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How to Choose a Bow Stabilizer

How many times have you lined up your bow, planted your feet, drawn the string all exactly the same way only to have your arrows land in completely different places? Bows are extremely sensitive, and even a small error in form, movement of the bow, or vibration could change your arrow’s trajectory. This is where bow stabilizers come in. As one of the most popular accessories for both compound and recurve bows, these simple devices can potentially improve both accuracy and stealth. Naturally, you need to figure out which is best for you.

An Overview of Stabilizers

As the name suggests, a stabilizer stabilizes your bow. It provides balance and minimizes vibration and therefore noise. You’ve probably noticed them any time you’ve seen professional archers in person or in photos. They look just like a long pole or rod sticking out from the bottom of the bow riser.

Despite their simple look, they actually have an elaborate construction and come in a wide variety of designs and styles. In general, a stabilizer consists of a screw used to mount it on the bow followed by a body of lightweight metal or carbon polymer that leads to a rubber dampener. Lastly, after the dampener, there is an end cap, usually made of aluminum, where you can attach steel weights. The weights themselves vary in shape from blunt cylinders to discs much wider than the body of the stabilizer, causing it to look like a plunger.

The weight the stabilizer adds to the bow helps keep it balanced. This is because bows don’t have much inertia. Inertia is the idea that an object at rest wants to remain at rest and it takes force to make it move. The more massive the object, the more force is required. Since bows tend to be so lightweight, the large amount of force that moves through them when they shoot an arrow makes them move a lot. The added mass of a stabilizer prevents some of this movement, meaning the archer can hold the bow more steadily.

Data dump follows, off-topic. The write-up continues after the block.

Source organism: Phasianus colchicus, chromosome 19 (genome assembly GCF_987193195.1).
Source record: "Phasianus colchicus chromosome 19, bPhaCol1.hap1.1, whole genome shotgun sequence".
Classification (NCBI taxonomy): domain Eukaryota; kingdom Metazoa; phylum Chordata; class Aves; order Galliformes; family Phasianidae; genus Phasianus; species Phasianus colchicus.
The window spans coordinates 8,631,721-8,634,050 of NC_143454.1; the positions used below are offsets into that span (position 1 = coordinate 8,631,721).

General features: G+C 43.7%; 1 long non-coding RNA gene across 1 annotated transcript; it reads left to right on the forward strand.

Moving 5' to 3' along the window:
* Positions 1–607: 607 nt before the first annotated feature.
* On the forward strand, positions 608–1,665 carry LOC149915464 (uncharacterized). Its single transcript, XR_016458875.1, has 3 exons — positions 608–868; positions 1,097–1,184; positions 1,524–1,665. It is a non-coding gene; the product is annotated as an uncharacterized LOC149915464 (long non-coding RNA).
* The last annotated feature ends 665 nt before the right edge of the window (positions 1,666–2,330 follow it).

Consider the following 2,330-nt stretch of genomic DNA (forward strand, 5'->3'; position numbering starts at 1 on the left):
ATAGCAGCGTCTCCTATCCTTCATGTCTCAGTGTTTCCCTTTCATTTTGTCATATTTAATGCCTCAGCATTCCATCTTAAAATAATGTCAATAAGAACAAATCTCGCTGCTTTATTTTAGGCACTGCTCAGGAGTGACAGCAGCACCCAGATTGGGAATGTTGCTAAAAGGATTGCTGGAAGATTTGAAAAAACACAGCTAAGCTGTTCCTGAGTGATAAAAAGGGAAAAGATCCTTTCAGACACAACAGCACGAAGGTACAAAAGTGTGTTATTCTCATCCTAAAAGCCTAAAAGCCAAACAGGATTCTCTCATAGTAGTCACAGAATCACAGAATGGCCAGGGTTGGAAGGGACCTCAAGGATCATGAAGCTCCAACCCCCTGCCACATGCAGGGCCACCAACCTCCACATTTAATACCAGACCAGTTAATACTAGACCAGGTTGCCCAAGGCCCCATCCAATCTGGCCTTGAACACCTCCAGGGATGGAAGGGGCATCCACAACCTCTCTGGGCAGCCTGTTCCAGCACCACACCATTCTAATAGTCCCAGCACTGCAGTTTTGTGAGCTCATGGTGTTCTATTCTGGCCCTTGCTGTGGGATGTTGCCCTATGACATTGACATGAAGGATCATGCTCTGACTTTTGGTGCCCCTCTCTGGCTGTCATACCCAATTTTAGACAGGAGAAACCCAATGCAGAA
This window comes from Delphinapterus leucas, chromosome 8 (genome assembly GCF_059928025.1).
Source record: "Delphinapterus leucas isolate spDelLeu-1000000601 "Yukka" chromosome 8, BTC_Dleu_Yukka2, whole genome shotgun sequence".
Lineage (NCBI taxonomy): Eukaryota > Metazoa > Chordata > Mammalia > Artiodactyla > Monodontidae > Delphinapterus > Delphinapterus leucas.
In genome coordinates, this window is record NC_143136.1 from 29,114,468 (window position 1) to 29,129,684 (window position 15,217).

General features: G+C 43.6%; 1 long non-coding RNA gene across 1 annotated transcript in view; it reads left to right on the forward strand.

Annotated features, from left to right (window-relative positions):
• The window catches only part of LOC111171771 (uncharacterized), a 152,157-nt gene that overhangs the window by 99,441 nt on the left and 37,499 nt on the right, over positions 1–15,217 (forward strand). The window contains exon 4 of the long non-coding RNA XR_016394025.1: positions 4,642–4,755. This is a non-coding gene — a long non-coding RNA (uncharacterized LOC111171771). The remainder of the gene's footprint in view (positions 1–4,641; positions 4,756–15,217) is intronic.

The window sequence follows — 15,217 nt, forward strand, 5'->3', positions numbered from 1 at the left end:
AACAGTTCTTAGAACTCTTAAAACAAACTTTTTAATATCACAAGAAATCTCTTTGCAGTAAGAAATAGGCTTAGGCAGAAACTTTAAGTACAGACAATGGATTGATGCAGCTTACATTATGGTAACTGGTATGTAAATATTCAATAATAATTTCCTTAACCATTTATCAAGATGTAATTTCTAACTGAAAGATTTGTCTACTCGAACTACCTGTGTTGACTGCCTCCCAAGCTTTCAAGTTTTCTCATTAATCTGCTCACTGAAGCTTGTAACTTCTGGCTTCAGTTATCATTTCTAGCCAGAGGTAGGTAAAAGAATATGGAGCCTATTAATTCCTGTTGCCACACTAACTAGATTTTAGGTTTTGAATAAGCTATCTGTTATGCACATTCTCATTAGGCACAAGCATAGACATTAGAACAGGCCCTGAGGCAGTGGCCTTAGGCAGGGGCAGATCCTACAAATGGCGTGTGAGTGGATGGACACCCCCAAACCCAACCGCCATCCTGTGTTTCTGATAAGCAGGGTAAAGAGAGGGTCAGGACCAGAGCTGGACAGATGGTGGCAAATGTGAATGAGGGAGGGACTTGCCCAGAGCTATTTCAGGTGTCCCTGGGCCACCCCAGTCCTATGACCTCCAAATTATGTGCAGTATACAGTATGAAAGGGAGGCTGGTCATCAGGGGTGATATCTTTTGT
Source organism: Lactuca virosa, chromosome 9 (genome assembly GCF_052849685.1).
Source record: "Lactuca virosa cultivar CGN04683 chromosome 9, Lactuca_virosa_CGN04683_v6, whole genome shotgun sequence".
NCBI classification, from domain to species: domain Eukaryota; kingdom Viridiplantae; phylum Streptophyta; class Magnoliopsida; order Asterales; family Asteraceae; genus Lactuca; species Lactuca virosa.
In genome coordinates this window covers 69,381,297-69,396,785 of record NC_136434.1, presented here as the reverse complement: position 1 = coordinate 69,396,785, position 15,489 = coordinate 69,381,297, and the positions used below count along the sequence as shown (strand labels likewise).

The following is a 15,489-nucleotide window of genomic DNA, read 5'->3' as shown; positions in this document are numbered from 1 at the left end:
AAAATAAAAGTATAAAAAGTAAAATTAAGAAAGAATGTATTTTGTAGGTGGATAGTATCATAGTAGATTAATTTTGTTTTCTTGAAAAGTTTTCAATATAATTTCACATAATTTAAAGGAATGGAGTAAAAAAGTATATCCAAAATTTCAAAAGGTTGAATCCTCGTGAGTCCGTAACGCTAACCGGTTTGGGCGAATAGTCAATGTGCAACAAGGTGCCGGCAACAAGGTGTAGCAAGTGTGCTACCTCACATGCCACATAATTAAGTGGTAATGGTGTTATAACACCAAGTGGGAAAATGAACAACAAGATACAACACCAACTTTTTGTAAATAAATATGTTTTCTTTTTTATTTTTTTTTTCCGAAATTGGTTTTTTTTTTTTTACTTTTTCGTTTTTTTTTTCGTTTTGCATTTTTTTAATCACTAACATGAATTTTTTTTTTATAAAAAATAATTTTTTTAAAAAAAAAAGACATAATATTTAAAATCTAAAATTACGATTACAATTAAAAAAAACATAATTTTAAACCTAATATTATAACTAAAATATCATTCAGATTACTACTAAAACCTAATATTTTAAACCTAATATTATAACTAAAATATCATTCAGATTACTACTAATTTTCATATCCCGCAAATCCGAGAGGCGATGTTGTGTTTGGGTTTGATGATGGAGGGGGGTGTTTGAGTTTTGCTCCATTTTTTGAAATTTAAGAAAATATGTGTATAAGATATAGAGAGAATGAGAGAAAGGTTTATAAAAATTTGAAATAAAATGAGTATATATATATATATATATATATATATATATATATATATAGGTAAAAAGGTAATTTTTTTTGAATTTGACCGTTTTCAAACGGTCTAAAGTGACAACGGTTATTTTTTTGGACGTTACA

The added weight also helps form. The stabilizer goes below the riser where you hold the bow and therefore pulls it down toward the ground. This keeps it oriented in a vertical straight line so you can more consistently line up your shots.

Lastly, stabilizers absorb noise and vibration produced by the bow. Much of the force that would normally travel through the limbs goes into the stabilizer instead, and many stabilizers include rubber dampeners that take this even further. Extra vibration can decrease accuracy by causing the arrow to waver, and for hunters, it can create noise that can spook nearby game.  

The above reasons make stabilizers one of the most popular accessories for archers. Even though you can certainly shoot a bow without one, they can help you reach the higher levels of target archery and bowhunting thanks to the increased accuracy, balance, and stability as well as decreased vibration. That’s why you’ll almost always see professional archers and bowhunters using them. If you don’t know how to choose a bow stabilizer, there are a number of factors to consider.

Length

Stabilizers come in a wide variety of lengths, from anywhere as short as six inches to as long as 30 inches. In the end, archers choose stabilizers based mostly on personal preference. A longer stabilizer can usually provide more balance with less weight because it requires more torque and force to move. 

Consider holding a weight out in front of you. The longer your arm, the farther you hold it out, the more difficult it is to hold up. The same is true with a bow. In this way, a long stabilizer can prevent more motion than a shorter stabilizer of the same weight. In other words, a longer stabilizer allows you to gain more stability for less weight.